Appellate Judge Dan Mancini liked Jennifer Beals better when she was a Steel-Town girl on a Saturday night, lookin' for the fight of her life.
How much would you pay for your child's life?
As Troubled Waters opens, F.B.I. agents surround a little ranch-style home. Inside a kidnapper holds a little girl. When the agents storm the house, shots are fired, and the standoff ends in tragedy. In flashback, we meet F.B.I. Special Agent Beck (Jennifer Beals, The L Word). She's on the hunt for Megan Waters (Olivia Ballantine, Samantha: An American Girl Holiday), a little girl kidnapped from her seemingly idyllic suburban home. Beck is the emotionally troubled, migraine-suffering sort of criminal profiler who either has prodigious instincts or psychic powers. It turns out that things in the Waters household aren't as rosy as they appear. Mike Waters' (David Storch, Seeds of Doubt) business partner Ben Tomlinson (Stuart Hughes, Where the Truth Lies) isn't just involved in corporate perfidy, he's also sleeping with Mrs. Waters (Shauna Black, Cold Creek Manor). Beck's investigation will lead us back to the beginning of the movie, clarifying the tragedy we witnessed.
At the center of Troubled Waters is a mildly interesting mystery easily solvable with solid police work. Fortunately for the characters in the picture (and unfortunately for us), solid police work isn't necessary. All they need is for Agent Beck to touch a lace curtain or bedspread or cordless phone and the hidden aspects of the crime spring to life in stylish black-and-white. But even armed with psychic powers that generate vivid audio/video replays of the crime, the feds can't break the case wide open before we, the audience, can: They don't have the luxury of scene after scene of grossly expository dialogue between the various guilty parties, nor did they see the face of the kidnapper before the crime took place. Troubled Waters is a sorry piece of screenwriting, its plot and dialogue cobbled together from clichés, shortcuts, and cheats stolen from any of the seemingly dozens of psychic-profiler or hyper-expository forensics TV shows like Profiler or CSI. Making the lazy and tired writing even worse is a twist ending that is as obvious as it is insulting to the audience's intelligence. But how could there not be an unsurprising surprise ending in a film that, in its first two minutes, gives away nearly every other mystery it harbors?
The over-written dialogue rescues first-time screenwriter David Robbeson from the burdens of plot logic, but wreaks havoc with the actors, who struggle to bring life to material on par with the reenactments on true crime shows like American Justice. Jennifer Beals and Stuart Hughes are the only of the movie's actors who manage any degree of naturalism. Beals' performance suffers, though, from the absolute lameness of the constant mopery brought on by the emotional turmoil of trying to use her supernatural gift/curse for the good of humanity, and by her grab-the-nearest-piece-of-furniture vertiginous flashes of psychic information. It's all stuff we've seen a million times in other shows, even though it was old and broke-down almost the instant the concept of the psychic-profiler was minted.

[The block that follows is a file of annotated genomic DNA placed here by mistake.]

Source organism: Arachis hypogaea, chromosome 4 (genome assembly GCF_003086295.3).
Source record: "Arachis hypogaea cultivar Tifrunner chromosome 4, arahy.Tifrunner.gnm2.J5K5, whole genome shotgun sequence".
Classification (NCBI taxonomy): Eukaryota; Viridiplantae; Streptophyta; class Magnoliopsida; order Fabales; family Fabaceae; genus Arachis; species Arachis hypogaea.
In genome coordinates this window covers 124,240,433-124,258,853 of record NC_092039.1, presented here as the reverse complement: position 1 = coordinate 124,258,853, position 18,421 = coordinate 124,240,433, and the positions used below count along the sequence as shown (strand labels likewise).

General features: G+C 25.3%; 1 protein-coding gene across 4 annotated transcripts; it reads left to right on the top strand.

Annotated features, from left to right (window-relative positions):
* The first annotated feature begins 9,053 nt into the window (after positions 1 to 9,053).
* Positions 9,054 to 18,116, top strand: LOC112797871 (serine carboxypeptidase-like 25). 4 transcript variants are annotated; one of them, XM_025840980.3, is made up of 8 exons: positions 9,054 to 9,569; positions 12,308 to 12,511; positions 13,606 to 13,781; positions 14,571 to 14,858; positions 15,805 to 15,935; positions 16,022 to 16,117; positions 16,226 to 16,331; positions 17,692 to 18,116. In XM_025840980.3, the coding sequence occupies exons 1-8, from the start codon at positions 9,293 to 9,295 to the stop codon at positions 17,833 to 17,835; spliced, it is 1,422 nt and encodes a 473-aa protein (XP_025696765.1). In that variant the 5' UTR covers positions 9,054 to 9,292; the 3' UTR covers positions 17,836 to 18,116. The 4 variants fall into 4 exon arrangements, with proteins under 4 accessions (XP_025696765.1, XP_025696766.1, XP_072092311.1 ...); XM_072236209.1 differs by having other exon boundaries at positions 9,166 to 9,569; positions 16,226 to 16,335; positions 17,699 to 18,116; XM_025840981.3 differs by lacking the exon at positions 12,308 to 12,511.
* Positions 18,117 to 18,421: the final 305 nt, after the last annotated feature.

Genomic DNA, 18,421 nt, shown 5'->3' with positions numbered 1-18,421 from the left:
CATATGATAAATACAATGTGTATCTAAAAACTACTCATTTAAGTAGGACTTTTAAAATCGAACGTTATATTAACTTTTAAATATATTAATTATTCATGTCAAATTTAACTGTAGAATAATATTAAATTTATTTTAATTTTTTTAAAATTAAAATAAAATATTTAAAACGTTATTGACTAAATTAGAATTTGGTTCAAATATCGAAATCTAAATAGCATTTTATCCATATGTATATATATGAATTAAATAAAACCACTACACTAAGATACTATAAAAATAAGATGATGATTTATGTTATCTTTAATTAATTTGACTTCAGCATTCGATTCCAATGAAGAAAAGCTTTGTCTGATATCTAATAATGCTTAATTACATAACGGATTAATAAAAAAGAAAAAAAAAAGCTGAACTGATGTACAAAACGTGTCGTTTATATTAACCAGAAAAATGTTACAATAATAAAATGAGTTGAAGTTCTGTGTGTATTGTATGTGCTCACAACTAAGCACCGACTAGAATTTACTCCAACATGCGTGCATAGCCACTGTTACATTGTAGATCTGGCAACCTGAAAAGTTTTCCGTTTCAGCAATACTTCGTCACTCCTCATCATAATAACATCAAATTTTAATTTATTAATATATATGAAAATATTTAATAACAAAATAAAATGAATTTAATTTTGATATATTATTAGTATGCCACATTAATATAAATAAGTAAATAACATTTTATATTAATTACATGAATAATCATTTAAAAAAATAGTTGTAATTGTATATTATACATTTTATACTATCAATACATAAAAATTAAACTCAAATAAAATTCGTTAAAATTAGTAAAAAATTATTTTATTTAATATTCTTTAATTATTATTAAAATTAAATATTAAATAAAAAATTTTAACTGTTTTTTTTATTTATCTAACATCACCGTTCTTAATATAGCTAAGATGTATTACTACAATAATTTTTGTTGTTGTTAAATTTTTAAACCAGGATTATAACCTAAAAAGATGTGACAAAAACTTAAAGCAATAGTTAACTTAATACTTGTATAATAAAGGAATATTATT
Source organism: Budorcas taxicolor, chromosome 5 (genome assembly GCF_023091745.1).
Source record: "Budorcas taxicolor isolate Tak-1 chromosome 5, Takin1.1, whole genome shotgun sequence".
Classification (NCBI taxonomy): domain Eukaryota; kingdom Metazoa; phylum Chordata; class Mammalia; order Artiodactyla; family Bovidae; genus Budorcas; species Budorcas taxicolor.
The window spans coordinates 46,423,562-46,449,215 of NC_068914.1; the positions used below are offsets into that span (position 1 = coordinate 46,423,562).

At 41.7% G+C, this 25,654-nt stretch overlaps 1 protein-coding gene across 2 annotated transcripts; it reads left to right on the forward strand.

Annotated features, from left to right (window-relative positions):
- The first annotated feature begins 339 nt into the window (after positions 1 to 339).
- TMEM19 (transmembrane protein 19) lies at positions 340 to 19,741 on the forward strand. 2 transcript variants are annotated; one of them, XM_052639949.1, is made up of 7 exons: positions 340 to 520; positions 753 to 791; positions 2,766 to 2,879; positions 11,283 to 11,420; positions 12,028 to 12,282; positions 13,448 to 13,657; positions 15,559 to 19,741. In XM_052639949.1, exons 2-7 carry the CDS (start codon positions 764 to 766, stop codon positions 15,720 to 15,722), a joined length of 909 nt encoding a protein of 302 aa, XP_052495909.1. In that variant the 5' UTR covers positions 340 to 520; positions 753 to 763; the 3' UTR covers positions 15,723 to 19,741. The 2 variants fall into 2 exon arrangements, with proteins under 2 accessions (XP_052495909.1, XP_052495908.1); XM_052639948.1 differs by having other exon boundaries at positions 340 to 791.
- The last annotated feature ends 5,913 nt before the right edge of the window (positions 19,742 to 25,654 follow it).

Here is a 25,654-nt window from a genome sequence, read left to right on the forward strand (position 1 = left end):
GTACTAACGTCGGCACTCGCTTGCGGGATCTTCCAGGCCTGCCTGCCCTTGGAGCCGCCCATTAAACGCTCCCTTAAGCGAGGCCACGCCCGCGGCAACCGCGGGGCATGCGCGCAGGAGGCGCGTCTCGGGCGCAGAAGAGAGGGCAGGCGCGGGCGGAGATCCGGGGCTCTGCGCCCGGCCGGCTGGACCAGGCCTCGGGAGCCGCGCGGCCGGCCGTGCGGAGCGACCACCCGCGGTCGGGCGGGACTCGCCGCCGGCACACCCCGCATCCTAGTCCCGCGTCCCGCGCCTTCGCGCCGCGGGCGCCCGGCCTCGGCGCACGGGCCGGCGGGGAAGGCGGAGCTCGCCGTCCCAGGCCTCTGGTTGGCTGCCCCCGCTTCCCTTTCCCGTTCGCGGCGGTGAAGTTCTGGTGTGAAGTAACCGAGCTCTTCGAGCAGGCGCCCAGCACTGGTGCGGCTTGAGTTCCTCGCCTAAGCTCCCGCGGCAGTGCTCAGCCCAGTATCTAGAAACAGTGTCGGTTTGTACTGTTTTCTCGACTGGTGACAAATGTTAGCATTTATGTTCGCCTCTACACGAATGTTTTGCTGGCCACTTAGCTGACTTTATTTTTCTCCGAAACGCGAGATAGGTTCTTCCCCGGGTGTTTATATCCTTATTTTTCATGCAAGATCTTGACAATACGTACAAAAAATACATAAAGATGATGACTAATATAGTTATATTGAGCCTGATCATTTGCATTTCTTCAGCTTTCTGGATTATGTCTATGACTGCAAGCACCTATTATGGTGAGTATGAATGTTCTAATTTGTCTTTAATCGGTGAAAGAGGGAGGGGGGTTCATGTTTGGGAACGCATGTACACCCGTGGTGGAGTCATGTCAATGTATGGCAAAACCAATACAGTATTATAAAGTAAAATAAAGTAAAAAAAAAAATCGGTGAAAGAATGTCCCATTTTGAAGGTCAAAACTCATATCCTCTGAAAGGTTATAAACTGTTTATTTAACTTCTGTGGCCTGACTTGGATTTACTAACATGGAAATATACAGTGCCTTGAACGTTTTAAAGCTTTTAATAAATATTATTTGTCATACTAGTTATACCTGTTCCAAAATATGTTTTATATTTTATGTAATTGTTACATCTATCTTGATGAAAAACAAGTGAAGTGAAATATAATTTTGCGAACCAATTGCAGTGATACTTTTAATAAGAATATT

The movie appears to have been shot on mid-range digital equipment, not film. The image is flat and lifeless, without character. Color is drab; detail is weak. Adding to the mediocrity of the source is a DVD transfer plagued by creeping artifacts like aliasing and moiré. It ain't pretty.
The audio track is mixed so unimaginatively that it's only nominally Dolby 5.1. I didn't watch the entire flick with my ears pressed against various speakers, but I'm relatively certain that all dialogue and 99.5 percent of the sound effects are located entirely in the center speaker. The score and whooshing effects associated with Beck's psychic flashes is the only sound that finds its way to the stereo and surround speakers. Functionally, the track isn't much more than a single-channel mono job—pretty pathetic for a feature produced in 2006.
Supplements include a theatrical trailer for Troubled Waters and a 17-minute behind the scenes featurette.
Troubled Waters is a film whose makers thought it clever to name it Troubled Waters because it's about the criminal dysfunction of a family of Waterses. It's that lame. As a crime film, it's about as smart and sophisticated as your average Cinemax erotic thriller, but without the allure of scads of dry humping. Poor Jennifer Beals.
Guilty as charged.
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Studio: Genius Products
• Troubled Waters: Behind the Scenes
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